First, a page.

By Ononye VC
Anambra based NGO widely known as Development Centre For Orientation, Discovery And Empowerment (DeCODE )had last Tuesday commemorated World Menstrual Hygiene Day using the opportunity to campaign and draw awareness and educate young girls and parents on how to manage their periods safely.
Founder of the NGO Princess Cynthia Enweonwu-Arinze led the campaign which took them to some remote areas in Ogbaru local government area of Anambra State.
In a statement released to the media, Princess Cynthia Enweonwu-Arinze said the following….
“Given the multiple challenges women and adolescent girls face, it is evident that promoting menstrual hygiene management (MHM) is not only a sanitation matter; it is also an important step towards safeguarding the dignity, bodily integrity and overall life opportunities of women and girls.
With all these findings, the UN set aside 28th of May as Menstrual Hygiene Day which is an annual awareness day to promote, help break the silence and build awareness about the fundamental role that good menstrual hygiene management (MHM) plays in enabling women and girls to reach their full potential
“At DeCODE, we hope to achieve a society where every girl can learn, play, and safeguard her own health without experiencing stress, shame, or unnecessary barriers to information or supplies during menstruation. “Meeting the hygiene needs of all adolescent girls is a fundamental issue of human rights, dignity, and public health.”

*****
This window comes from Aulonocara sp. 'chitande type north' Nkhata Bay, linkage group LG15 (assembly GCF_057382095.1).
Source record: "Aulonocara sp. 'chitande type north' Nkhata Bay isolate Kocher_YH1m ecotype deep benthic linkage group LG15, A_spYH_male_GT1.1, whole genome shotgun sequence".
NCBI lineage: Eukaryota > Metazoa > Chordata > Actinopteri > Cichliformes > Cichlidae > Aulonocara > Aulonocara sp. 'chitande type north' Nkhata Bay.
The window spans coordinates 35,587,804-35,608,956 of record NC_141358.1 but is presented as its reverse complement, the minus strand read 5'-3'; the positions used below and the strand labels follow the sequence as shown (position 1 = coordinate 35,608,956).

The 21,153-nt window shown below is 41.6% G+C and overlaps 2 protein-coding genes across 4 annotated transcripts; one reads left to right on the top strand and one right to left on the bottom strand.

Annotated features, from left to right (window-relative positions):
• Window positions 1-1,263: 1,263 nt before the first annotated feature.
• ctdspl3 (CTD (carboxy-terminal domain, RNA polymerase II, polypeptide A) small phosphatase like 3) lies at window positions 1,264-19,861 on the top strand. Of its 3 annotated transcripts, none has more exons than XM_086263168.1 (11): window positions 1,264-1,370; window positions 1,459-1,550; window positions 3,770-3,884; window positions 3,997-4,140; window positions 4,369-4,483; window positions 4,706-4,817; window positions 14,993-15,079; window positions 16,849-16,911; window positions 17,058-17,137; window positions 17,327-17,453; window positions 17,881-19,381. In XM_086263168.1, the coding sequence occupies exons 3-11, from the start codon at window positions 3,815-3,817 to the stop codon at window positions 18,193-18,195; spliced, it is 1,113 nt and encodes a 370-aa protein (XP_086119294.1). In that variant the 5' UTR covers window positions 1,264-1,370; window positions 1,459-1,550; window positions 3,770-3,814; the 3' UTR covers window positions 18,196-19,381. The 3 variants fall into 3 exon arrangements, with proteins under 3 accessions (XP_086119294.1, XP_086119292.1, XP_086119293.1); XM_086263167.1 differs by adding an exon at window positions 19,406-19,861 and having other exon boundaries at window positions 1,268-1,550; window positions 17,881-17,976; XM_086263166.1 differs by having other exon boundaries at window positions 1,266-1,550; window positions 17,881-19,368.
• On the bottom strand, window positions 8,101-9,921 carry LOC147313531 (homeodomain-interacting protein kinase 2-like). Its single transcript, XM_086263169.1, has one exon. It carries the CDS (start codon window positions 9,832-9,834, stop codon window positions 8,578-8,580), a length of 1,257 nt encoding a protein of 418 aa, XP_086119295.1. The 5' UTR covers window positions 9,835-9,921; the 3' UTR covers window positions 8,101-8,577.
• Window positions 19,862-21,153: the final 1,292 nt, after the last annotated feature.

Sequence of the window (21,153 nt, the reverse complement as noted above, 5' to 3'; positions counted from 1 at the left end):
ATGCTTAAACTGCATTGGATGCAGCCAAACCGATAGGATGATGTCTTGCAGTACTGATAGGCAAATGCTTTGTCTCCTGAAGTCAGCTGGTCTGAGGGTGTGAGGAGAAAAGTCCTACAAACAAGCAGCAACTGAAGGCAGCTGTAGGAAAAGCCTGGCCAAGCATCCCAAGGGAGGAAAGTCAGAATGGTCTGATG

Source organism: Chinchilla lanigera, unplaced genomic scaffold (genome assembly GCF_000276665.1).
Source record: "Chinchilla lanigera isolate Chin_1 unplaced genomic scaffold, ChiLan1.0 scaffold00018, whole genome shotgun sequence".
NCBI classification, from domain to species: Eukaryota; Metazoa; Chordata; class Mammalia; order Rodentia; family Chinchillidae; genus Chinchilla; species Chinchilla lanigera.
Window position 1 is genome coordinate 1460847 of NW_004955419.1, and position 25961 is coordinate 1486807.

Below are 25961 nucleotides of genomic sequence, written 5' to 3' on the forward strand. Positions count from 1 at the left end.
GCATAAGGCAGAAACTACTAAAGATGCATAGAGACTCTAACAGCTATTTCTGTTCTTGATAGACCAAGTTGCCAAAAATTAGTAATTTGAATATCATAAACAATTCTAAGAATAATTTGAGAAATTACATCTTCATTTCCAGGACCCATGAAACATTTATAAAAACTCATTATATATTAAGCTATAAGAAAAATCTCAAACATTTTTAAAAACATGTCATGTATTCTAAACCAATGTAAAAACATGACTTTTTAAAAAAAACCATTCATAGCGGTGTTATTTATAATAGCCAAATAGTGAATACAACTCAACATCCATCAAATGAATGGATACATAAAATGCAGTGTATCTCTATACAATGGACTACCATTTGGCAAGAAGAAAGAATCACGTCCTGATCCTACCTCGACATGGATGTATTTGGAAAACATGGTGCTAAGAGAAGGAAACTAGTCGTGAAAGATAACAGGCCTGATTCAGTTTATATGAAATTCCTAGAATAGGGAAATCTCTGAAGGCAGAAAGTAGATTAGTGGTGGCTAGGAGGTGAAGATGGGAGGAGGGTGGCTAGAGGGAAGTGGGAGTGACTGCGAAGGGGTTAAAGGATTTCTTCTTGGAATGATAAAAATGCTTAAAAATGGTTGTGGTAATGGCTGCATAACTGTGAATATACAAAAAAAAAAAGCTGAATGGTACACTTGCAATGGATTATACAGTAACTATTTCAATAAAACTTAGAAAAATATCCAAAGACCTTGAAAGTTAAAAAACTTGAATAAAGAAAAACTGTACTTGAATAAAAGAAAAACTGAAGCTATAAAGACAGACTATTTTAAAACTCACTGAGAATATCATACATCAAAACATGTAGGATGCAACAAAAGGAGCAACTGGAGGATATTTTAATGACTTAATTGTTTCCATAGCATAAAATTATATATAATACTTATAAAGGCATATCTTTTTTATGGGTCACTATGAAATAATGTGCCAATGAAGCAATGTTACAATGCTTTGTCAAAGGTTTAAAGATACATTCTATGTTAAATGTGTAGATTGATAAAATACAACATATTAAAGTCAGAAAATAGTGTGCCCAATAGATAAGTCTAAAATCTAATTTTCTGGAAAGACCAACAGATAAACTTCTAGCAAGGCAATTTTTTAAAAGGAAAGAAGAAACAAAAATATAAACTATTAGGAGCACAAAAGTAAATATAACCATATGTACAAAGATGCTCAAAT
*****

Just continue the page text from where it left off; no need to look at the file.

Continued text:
In fact, according to UNESCO worldwide, 131 million girls are out of school — and 100 million of those are girls of high school age.
In some cases, girls simply don’t have access to sanitary products; in others, they face discrimination and stigma during their periods; in others still, they don’t have educational resources to inform them about safe, sanitary hygiene practices.
That’s why DeCODE and her partners – YTH AFRICA, AWA and DevAID are campaigning to increase access to menstrual services, including reusable sanitary pads for secondary school girls and ensure that girls are kept in school.
Many Girls are Missing School because of lack of access to proper education, resources, girls are often forced to stay home from school during their periods, which leads them to miss anywhere from 10-20% of school days. Sometimes, they drop out of school completely.
UNICEF has estimated that roughly 1 in 10 girls in Africa miss school because of their menstruation each year.
Often, the cost of sanitary products for girls is simply too high, forcing them to skip school to tend to their bleeding. In Nigeria, the average cost of sanitary pad is N400 per 8 pieces stacked in one park. Girls experience the average menstrual flow of five (5) days in a month. This means that an average girl will need to buy two (2) stacked pad which costs N800 and with high level of poverty, girls would rather miss school or use unhygienic material to manage their periods.
Based on this finding, DeCODE has introduced highly recommended reusable pads to selected secondary schools in Onitsha, Umueri, Obeagwe and Ossomala.
In commemoration of 2021 world menstrual hygiene day, DeCODE and partners distributed reusable pads to the girls in hard to reach communities in Anambra, Calabar and Abuja.


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